The Shakespeare Requirement is part sequel, part novel, and part satire of the modern university system as seen from the mostly inside. This is one of those books that’s supposed to be fiction, but a lot of it realistic to the point of being a little scary. If you haven’t read the first novel featuring Jason Fitger (Dear Committee Members), you really should as it’s funny (especially if you have ever been to college or work at one) and it introduces his character. The Shakespeare Requirement is told in a more straightforward narration in that it’s not epistolary like its predecessor, and it follows Fitger who has recently been made chair of the English Department at Payne University (get it?) at a time when the Economics Department led by ambitious nearly evil Roland who gleefully awaits a time when he and his QUAP (basically a quality control/assessment committee) can destroy English and force them out of the building that they currently share. is flourishing with money and starting to try to push English out of its facilities which aren’t great to begin with, and the department must also approve a Statement of Vision to gain access to their budget which will be difficult given the range and strength of the various personalities involved, and he must also manage to along with Fran his department secretary who doesn’t seem to think much of him, and deal with students. This isn’t even counting his personal problems which include his ex-wife Jan who is now dating the dean of his college. Full disclosure: I work in a university English department, and I can really sympathize with Fitger at the same time I’m mentally yelling at him for being stupid or just plain unlikable (moment which he has aplenty).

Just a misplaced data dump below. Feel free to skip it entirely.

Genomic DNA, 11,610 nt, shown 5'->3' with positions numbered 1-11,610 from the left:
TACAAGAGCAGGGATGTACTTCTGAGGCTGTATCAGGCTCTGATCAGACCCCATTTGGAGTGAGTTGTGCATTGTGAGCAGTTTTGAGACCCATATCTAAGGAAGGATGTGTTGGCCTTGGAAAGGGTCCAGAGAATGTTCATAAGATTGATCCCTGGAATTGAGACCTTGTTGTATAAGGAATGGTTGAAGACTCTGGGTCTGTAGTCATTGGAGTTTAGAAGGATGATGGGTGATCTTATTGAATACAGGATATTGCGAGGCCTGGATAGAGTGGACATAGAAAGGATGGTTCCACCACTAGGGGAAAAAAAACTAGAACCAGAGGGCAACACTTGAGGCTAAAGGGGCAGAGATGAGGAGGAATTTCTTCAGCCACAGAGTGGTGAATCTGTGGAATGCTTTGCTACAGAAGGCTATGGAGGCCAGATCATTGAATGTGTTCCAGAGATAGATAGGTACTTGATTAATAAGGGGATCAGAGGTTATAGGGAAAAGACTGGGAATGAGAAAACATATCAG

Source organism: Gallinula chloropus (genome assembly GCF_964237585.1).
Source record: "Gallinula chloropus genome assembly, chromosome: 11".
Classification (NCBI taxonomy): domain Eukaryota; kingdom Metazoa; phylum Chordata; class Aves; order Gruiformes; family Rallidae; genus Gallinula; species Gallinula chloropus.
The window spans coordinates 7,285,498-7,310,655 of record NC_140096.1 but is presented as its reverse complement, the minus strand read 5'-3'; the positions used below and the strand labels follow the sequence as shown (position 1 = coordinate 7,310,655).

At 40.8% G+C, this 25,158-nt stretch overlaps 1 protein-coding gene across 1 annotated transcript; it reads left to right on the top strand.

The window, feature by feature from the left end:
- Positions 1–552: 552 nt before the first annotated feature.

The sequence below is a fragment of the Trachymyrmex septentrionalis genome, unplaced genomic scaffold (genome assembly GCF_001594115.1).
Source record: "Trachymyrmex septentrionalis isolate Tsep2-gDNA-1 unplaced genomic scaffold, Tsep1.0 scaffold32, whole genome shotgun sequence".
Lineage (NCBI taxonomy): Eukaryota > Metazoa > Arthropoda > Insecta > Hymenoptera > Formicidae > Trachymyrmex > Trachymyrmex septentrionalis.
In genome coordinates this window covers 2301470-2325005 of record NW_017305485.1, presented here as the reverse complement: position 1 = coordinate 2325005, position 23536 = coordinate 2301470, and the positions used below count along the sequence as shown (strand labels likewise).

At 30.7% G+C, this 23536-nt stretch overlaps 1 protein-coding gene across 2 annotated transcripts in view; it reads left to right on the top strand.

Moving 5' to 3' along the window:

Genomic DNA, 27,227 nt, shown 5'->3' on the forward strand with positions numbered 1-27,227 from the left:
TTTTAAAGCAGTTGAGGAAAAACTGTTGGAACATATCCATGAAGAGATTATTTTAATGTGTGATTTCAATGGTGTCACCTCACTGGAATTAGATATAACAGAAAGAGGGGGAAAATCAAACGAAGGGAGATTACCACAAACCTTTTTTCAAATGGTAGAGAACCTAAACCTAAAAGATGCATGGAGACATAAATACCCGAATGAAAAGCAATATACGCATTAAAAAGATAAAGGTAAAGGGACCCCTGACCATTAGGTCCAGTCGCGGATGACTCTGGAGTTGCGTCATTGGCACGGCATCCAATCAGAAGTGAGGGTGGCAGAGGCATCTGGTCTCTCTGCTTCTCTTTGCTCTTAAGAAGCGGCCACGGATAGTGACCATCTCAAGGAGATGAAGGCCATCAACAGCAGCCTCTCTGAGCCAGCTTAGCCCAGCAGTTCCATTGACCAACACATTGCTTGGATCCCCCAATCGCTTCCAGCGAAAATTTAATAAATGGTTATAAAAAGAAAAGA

Fitger is on the one hand relatable, but on the other seriously flawed. He’s a clueless idiot around Jan, and for a long time fails to see that Fran (who is described as a troll at one point) could actually be a strong ally, he refuses to use instructional technology which means that he can’t communicate with students very well, and yet for all that he does really seem to care about his students and his discipline. He also seems to at least make an effort to navigate the bureaucratic nightmare that is the administration at Payne, and also try to solve the problem of a public outcry at the possibility that Shakespeare be made an elective for the English major and not a requirement (mostly thanks to the elderly Shakespeare professor Cassovan and his creepy TA Lincoln).
The threats to modern humanities education and the problems of higher education’s trend towards bureaucracy and data driven assessments of all kinds are on full display, and one the one hand it’s entertaining in a ridiculous way but on the other it’s also scary in how realistic it is